In our case, the information received from the recording of Andrews' conversations may be utilized because of the language of K.S.A. 22-2515(c) and (d), which states:

"(c) Any investigative or law enforcement officer who, by any means authorized by this act or by chapter 119 of title 18 of the United States code, has obtained knowledge of the contents of any wire, oral or electronic communication, or evidence derived therefrom, may use such contents to the extent such use is appropriate to the proper performance of such officer's official duties.

"(d) Any person who has received, by any means authorized by this act or by chapter 119 of title 18 of the United States code or by a like statute of any other state, any information concerning a wire, oral or electronic communication, or evidence derived therefrom, intercepted in accordance with the provisions of this act, may disclose the contents of such communication or such derivative evidence while giving testimony under oath or affirmation in any criminal proceeding in any court, or before any grand jury, of this state or of the United States or of any other state."

Chapter 119 of Title 18 of the United States Code includes 18 U.S.C. § 2511(2)(c) (2000), which states: "It shall not be unlawful under this chapter for a person acting under color of law to intercept a wire, oral, or electronic communication, where such person is a party to the communication or one of the parties to the communication has given prior consent to such interception." (Emphasis added.)

Andrews again argues on appeal that the only way the intercepted communications may be utilized is where an ex parte court order has been obtained under K.S.A. 22-2515. A review of our previous Kansas decisions does not support this argument, and no Kansas case has been presented to us to require such a holding. The issue of consent of one of the parties was deemed to be applicable and in another case the communication was not covered by the applicable statutes.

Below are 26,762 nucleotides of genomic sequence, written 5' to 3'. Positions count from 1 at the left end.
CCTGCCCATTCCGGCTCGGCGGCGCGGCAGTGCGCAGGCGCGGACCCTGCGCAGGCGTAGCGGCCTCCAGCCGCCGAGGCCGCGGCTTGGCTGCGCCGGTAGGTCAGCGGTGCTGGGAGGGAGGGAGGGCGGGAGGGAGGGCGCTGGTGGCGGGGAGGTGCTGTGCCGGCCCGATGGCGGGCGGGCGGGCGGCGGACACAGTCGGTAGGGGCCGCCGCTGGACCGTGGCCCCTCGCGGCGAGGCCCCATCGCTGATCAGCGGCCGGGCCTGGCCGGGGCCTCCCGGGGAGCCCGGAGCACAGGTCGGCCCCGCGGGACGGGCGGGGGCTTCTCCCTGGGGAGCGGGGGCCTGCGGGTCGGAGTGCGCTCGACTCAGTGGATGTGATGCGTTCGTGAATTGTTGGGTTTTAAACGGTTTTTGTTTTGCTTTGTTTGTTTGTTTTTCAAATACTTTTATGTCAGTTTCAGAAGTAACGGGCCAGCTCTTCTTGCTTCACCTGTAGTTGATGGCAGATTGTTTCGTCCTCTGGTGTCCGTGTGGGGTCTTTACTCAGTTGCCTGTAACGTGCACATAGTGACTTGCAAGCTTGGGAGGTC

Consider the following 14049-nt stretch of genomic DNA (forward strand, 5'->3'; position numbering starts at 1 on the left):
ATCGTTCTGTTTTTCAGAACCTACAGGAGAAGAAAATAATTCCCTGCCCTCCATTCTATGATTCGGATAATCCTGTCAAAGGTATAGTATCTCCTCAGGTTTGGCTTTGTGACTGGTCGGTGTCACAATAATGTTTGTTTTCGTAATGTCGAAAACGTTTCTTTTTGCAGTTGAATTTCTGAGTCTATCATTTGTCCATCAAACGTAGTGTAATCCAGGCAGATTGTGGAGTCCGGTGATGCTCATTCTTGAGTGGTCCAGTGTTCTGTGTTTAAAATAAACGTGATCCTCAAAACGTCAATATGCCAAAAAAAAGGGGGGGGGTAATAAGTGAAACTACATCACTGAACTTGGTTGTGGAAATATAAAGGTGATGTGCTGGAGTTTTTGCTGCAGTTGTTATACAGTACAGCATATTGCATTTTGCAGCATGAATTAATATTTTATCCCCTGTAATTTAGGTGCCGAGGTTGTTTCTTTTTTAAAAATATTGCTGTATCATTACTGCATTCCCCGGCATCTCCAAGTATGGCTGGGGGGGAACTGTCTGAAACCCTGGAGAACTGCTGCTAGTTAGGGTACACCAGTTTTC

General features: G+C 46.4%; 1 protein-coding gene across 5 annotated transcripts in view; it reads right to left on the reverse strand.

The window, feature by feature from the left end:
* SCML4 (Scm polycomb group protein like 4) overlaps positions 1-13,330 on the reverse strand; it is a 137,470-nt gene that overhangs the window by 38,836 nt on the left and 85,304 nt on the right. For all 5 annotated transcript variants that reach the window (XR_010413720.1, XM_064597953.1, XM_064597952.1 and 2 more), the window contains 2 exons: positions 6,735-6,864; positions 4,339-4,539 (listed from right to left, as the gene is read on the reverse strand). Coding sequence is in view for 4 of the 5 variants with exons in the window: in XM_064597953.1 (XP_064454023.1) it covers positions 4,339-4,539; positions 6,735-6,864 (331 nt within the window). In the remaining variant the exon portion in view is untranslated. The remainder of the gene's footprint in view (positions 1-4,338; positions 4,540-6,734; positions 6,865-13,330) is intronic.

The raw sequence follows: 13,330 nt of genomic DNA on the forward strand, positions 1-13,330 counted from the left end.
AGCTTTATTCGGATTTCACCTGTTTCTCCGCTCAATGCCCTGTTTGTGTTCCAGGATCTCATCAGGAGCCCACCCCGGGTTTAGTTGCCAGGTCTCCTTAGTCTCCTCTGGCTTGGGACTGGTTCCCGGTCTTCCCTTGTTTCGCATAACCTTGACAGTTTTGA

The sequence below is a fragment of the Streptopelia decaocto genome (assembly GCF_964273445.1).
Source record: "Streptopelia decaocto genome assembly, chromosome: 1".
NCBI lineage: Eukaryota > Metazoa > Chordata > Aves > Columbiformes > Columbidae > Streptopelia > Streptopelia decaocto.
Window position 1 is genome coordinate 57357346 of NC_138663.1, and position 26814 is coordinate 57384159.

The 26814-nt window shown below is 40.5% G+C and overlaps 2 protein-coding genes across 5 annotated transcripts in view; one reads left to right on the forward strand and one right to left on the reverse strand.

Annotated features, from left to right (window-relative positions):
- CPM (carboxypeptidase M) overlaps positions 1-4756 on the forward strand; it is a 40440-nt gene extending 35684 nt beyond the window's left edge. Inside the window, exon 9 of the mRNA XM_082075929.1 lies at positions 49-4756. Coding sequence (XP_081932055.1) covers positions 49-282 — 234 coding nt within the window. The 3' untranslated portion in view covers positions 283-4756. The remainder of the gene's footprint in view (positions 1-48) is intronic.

State v. Irving, 231 Kan. 258, 644 P.2d 389 (1982), involved a defendant making incriminating statements over the phone to a police informant regarding his knowledge of and participation in a robbery. Without the defendant's knowledge or consent, the informant recorded the conversation, it was admitted as evidence, and played to the jury which found the defendant guilty.

On appeal, the defendant argued that the recording should have been held inadmissible under the provisions of K.S.A. 22-2514 et seq. The court, after reviewing K.S.A. 22-2515(3) and (4) (Weeks) (now K.S.A. 22-2515[c] and [d]), held that "any information or evidence derived from a telephone conversation which was obtained by any means authorized by chapter 119 of title 18 of the United States Code (which would include 18 U.S.C. § 2511[2][c] . . .) is admissible in any criminal proceeding in Kansas." 231 Kan. at 264. Because the informant was one of the parties to the conversation, the conversation was not protected by either the federal or Kansas wiretapping statutes. 231 Kan. at 264; see State v. Roudybush, 235 Kan. 834, 845, 686 P.2d 100 (1984).

The same result was reached in State v. Johnson, 229 Kan. 42, 44-45, 621 P.2d 992 (1981), where the court held the Kansas wiretapping statutes did not prevent a taped conversation between the defendant and his wife from being admitted into evidence because the recording was made with the knowledge, consent, and cooperation of the defendant's wife, a party to the conversation.

The crux of the district court's decision in our case was based on Andrews' consent having been given based on all the warnings in the case. In our case, there was a warning in the inmate handbook and several signs within the jail that stated by using the phone, Andrews agreed to his calls being monitored and recorded, and if he did not agree, he could utilize the United States mail or inmate visitation program. In addition, there were repeated warnings during the conversations. And, Pfannenstiel testified that when he listened to the conversations, he heard Andrews acknowledge the fact that he was being recorded.